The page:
Potable water and Using the Earth's Resources - C10.1 - C10.2

  • Created by: mevan
  • Created on: 28-04-21 19:11

Pure and Potable Water

water that is safe to drink is called potable water. it is not pure, however it is safe to drink because it has:

  • the correct pH
  • an acceptable amount of dissolved salts (for example NaCl)
  • no harmful microbes (pathogens)

PURE WATER contains only H2O, while POTABLE WATER can contain dissolved substances like non pathogenic microbes and minerals. to TEST for pure water, you can check the boiling point. pure water has a boiling point of exactly 100'C, while potable water's boiling point can be higher due to the dissolved substances.

making potable water

there are three sources of water that can be treated to make it potable (the one that is used depends on the available supplies of water and local conditions):

  • fresh water (lakes, rivers and reservoirs)
  • salt water (the sea)
  • waste water (sewage and agriculture)
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Potable Water from Fresh Water

most potable water in the uk is produced from fresh water. it is obtained from rain that collects in the ground (ground water) and in lakes, rivers and reservoirs (surface water). although it contains low levels of dissolved solids, it still needs to be treated for the water to be potable.

step one - filtration

  • the water first passes through a mesh to remove larger deposits.
  • it then passes through a sand and gravel bed, which removes smaller deposits. 

step two - sterillisation

  • treated with ozone, uv lights and chemicals like chlorine.
  • this kills harmful microbes in the water.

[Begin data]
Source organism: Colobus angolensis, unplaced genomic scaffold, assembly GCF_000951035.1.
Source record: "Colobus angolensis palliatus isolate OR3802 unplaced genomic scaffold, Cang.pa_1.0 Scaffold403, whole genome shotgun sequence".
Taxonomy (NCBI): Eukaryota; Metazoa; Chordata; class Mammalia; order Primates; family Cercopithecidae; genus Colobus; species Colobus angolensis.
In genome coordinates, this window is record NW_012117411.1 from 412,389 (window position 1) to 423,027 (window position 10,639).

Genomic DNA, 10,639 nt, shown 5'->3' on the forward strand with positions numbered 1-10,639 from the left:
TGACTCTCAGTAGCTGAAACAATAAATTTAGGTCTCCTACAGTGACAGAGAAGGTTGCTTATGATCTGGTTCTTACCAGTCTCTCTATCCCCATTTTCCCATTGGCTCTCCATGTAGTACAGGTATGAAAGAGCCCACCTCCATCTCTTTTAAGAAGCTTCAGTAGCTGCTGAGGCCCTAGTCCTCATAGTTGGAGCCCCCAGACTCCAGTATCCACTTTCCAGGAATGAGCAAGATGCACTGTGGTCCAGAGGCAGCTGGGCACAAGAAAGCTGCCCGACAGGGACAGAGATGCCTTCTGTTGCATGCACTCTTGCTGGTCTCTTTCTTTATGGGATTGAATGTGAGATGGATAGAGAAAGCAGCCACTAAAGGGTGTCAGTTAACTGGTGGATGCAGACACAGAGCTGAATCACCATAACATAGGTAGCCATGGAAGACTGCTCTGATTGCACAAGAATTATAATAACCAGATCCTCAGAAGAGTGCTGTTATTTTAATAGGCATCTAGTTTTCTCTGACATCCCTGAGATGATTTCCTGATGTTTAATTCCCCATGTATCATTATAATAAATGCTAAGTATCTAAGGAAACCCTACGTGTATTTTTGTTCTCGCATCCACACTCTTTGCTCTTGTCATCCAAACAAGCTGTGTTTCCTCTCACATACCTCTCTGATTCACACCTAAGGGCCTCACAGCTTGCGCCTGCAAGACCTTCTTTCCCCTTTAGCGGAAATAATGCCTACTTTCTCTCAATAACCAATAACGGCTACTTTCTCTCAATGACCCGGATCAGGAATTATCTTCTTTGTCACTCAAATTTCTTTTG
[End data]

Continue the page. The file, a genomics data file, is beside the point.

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Potable Water from Salt Water

when supplies of fresh water are limited, sea water can be used. the main salt in sea water is sodium chloride which must be removed. this process of removing salt from water is called desalination, and is expensive because it requires lots of energy.

method one - distillation

  • first, the salt water is heated. because the boiling point of water is greater than that of the dissolved salts, the water evaporates, leaving the salts in the basin.
  • the water vapour is then cooled, causing the pure water to condense into a different basin.

method two - reverse osmosis

  • the salt water is passed through a membrane. only the pure H2O remains, leaving us with pure water.
  • lots of energy is required to push the water through the membrane.

after desalination, the salt water is filtered and sterilised in the same way that fresh water is.

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Potable Water from Waste Water

water in the home, industry and agriculture may contain organic matter, harmful chemicals and harmful microbes. this waste water could pollute fresh water and pose health risks to humans and other organisms, so it must be treated before it is released into the environment. 

the waste water produced is passed into the sewer system and ends up in a sewage treatment centre, where 4 processes happen:

step 1: screening (filtration) - larger insoluble solids are removed, like baby wipes, toilet roll and twigs.

step 2: sedimentation - when the water is left to settle, the solids sink to the bottom (called sludge) and the effluent remains at the top.

step 3: digestion using microbes - microbes carry out aerobic digestion of organic matter in the effluent, while microbes carry out anaerobic respiration of organic matter in the sludge. His produced in the sludge due to a lack of oxygen.

step 4: sterilisation - the water is treated with clorine, ozone and UV light to sterilise it.

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Using Earth's Resources

humans use the earth's resources to provide food/drink, shelter, transport, and warmth. 

natural resources are resources that are from the earth without human input. some examples include wood, stone, clay, and metals.

agriculture allows us to supplement the earth's resources by proving conditions that enhance them. examples of agricultural resources include cotton, wool, leather, rice, and sugar. 

synthetic alternatives to natural resources made through industrial processes:

  • wood - plastics (e.g furniture, flooring, and window frames)
  • rubber made from tree sap - polymers (e.g tyres)
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Finite and Renewable Resources

finite - a resource that cannot be replaced quickly so will run out (e.g fossil fuels).

renewable - can be made at a similar pace or even faster than they are used (e.g wood).

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